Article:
Cathay Pacific

Cathay talks deadlocked as work-to-rule action looms

Cathay staff could start work-to-rule today with both sides deadlocked after marathon talks

PUBLISHED : Thursday, 20 December, 2012, 12:00am
UPDATED : Thursday, 20 December, 2012, 10:58am

Talks to head off industrial action on Cathay Pacific flights were deadlocked early this morning as the airline made a last-ditch effort to avoid industrial action over Christmas.

The meeting involving Cathay management, the Cathay Pacific Flight Attendants Union and the Labour Department began at 11am yesterday and was still going on after 1am.

A source with knowledge of the meeting said three items were on the agenda and that the sides were "still trying to resolve the last item".

The source said the union planned to go ahead with a work-to-rule today at the earliest if the dispute was not resolved. It has already sent an "action guidebook" to its 6,000 members about how their action should be carried out.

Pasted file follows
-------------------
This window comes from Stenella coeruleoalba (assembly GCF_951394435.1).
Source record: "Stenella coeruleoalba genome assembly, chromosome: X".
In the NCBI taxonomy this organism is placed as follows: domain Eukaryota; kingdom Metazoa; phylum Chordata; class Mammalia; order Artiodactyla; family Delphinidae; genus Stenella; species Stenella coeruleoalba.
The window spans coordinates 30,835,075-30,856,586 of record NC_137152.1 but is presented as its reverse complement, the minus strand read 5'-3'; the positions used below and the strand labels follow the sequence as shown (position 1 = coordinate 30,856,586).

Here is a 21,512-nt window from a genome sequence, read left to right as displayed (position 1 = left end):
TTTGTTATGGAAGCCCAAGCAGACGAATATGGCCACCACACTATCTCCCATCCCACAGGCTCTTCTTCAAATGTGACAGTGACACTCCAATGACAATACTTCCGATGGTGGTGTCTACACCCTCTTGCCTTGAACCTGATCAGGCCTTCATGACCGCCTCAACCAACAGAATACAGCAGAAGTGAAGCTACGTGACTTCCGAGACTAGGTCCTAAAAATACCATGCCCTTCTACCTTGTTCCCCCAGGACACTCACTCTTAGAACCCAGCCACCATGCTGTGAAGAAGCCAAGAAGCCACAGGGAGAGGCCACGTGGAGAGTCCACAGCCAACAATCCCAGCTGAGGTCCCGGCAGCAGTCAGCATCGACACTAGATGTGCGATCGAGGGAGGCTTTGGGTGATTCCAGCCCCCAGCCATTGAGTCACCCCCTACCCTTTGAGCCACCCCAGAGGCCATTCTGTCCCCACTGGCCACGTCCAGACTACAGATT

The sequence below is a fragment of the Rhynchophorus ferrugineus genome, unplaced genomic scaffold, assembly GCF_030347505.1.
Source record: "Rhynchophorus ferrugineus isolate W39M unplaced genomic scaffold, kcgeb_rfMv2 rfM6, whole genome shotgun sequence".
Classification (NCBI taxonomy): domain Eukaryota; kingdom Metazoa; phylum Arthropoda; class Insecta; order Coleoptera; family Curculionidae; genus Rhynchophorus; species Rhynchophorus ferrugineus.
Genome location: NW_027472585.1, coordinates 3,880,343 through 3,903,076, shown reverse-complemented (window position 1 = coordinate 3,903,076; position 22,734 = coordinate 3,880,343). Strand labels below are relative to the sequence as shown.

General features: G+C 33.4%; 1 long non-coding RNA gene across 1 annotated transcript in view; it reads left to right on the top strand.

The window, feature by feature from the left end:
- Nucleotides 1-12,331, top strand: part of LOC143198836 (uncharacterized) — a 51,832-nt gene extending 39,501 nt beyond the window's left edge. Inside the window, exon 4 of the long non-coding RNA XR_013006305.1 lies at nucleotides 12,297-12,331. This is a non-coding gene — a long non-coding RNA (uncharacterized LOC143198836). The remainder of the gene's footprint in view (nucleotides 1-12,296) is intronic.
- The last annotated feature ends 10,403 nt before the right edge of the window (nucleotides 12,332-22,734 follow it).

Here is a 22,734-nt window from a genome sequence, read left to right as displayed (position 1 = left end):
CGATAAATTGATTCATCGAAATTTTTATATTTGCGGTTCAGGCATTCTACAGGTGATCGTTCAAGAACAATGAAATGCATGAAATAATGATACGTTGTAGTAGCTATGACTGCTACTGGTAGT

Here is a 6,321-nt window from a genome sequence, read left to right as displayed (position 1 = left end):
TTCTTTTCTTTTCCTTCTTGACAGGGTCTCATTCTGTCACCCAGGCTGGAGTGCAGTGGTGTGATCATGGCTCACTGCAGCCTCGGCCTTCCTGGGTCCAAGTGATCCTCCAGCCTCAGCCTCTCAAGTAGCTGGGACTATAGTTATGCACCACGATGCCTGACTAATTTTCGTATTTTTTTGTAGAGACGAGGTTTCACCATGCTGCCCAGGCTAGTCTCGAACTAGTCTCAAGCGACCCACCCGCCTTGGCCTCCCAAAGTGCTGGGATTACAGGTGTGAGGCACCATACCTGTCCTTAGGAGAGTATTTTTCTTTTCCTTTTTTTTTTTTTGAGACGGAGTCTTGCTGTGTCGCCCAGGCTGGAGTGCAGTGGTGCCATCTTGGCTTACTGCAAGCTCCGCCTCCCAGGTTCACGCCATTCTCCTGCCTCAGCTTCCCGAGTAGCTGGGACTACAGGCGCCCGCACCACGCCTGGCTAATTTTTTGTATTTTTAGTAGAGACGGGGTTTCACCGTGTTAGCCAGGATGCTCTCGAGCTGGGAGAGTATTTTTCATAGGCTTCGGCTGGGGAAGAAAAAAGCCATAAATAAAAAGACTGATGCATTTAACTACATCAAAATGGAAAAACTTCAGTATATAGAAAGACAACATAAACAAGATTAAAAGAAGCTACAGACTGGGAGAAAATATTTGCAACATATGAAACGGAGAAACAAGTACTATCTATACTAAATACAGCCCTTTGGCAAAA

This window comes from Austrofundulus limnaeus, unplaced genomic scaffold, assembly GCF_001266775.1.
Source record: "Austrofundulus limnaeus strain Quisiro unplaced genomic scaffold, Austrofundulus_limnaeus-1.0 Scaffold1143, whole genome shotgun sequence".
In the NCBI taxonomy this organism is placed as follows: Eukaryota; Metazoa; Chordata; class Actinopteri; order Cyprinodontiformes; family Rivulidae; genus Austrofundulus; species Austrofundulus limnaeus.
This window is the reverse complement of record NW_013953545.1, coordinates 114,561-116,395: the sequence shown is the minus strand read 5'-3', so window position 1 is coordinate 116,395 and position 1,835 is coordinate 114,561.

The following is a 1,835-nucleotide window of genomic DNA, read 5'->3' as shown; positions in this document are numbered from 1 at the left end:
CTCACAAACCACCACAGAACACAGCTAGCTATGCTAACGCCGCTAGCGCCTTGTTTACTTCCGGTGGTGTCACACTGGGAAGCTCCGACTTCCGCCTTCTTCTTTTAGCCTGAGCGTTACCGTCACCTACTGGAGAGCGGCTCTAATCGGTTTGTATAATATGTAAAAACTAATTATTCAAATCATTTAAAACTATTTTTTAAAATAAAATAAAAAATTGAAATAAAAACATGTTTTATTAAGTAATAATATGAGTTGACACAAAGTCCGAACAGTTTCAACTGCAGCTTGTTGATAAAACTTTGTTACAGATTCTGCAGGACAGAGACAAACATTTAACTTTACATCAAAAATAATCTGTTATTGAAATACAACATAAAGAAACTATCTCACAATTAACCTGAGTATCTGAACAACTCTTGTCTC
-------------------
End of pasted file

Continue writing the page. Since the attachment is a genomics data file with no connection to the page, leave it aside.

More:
The dispute was prompted on November 30 when the airline announced a 2 per cent pay rise for its cabin crew, well below the 5 per cent the union had been demanding.

The source said the union was willing to drop its insistence on the higher pay rise but called for the airline to compromise on three issues in return.

It wanted a cross-base work arrangement to be scrapped as it feared this could lead to the airline using non-local crew to replace local workers.

Another demand was to suspend "red-eye flights", which require cabin crew to work overnight with only one hour rest between shifts.

Lastly, they wanted a review of flight patterns so cabin crew could get more rest and outpost allowances at overseas destinations.

The union's chairwoman, Dora Lai Yuk-sim, said during a lunch break that the airline was "actively listening" to their demands but there were still a lot of details to be covered.

The meeting came after eight hours of talks between the three sides on Tuesday failed to achieve a breakthrough.

If a work-to-rule is carried out, the union estimated earlier that it would delay each flight by about 20 minutes. The union had considered not serving meals and alcohol to passengers as part of their industrial action.